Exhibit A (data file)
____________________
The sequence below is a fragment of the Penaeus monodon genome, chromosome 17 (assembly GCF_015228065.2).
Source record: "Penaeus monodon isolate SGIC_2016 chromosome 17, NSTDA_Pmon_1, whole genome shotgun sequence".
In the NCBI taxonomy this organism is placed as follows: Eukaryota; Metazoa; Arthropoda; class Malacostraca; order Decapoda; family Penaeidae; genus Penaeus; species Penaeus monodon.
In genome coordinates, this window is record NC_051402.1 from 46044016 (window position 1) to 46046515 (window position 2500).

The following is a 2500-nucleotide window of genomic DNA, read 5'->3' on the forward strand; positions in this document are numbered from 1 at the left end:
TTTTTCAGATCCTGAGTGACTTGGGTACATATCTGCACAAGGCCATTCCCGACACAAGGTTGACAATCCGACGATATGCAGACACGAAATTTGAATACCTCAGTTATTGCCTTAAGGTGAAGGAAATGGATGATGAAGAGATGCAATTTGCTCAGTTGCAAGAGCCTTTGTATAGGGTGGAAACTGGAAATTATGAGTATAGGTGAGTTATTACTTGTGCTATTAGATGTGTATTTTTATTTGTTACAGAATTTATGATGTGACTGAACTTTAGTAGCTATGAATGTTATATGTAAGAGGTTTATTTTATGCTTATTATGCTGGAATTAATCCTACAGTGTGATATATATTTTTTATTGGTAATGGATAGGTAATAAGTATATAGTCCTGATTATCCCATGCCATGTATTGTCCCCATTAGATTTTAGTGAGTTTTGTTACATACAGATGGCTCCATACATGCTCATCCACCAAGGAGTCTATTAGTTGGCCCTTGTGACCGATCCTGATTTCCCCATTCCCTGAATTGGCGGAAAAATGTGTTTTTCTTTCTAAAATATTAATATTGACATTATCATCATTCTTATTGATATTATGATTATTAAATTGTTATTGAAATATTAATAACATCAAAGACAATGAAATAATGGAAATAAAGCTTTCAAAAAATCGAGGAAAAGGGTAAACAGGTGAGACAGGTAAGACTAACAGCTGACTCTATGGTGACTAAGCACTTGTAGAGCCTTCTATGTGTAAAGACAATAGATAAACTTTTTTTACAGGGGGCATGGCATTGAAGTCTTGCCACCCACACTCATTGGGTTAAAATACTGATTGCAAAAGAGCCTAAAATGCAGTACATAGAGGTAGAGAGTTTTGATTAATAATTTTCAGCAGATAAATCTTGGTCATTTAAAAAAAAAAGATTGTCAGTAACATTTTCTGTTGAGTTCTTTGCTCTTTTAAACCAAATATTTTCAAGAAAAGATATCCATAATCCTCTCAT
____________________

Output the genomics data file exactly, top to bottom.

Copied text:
The sequence below is a fragment of the Penaeus monodon genome, chromosome 17 (assembly GCF_015228065.2).
Source record: "Penaeus monodon isolate SGIC_2016 chromosome 17, NSTDA_Pmon_1, whole genome shotgun sequence".
In the NCBI taxonomy this organism is placed as follows: Eukaryota; Metazoa; Arthropoda; class Malacostraca; order Decapoda; family Penaeidae; genus Penaeus; species Penaeus monodon.
In genome coordinates, this window is record NC_051402.1 from 46044016 (window position 1) to 46046515 (window position 2500).

The following is a 2500-nucleotide window of genomic DNA, read 5'->3' on the forward strand; positions in this document are numbered from 1 at the left end:
TTTTTCAGATCCTGAGTGACTTGGGTACATATCTGCACAAGGCCATTCCCGACACAAGGTTGACAATCCGACGATATGCAGACACGAAATTTGAATACCTCAGTTATTGCCTTAAGGTGAAGGAAATGGATGATGAAGAGATGCAATTTGCTCAGTTGCAAGAGCCTTTGTATAGGGTGGAAACTGGAAATTATGAGTATAGGTGAGTTATTACTTGTGCTATTAGATGTGTATTTTTATTTGTTACAGAATTTATGATGTGACTGAACTTTAGTAGCTATGAATGTTATATGTAAGAGGTTTATTTTATGCTTATTATGCTGGAATTAATCCTACAGTGTGATATATATTTTTTATTGGTAATGGATAGGTAATAAGTATATAGTCCTGATTATCCCATGCCATGTATTGTCCCCATTAGATTTTAGTGAGTTTTGTTACATACAGATGGCTCCATACATGCTCATCCACCAAGGAGTCTATTAGTTGGCCCTTGTGACCGATCCTGATTTCCCCATTCCCTGAATTGGCGGAAAAATGTGTTTTTCTTTCTAAAATATTAATATTGACATTATCATCATTCTTATTGATATTATGATTATTAAATTGTTATTGAAATATTAATAACATCAAAGACAATGAAATAATGGAAATAAAGCTTTCAAAAAATCGAGGAAAAGGGTAAACAGGTGAGACAGGTAAGACTAACAGCTGACTCTATGGTGACTAAGCACTTGTAGAGCCTTCTATGTGTAAAGACAATAGATAAACTTTTTTTACAGGGGGCATGGCATTGAAGTCTTGCCACCCACACTCATTGGGTTAAAATACTGATTGCAAAAGAGCCTAAAATGCAGTACATAGAGGTAGAGAGTTTTGATTAATAATTTTCAGCAGATAAATCTTGGTCATTTAAAAAAAAAAGATTGTCAGTAACATTTTCTGTTGAGTTCTTTGCTCTTTTAAACCAAATATTTTCAAGAAAAGATATCCATAATCCTCTCAT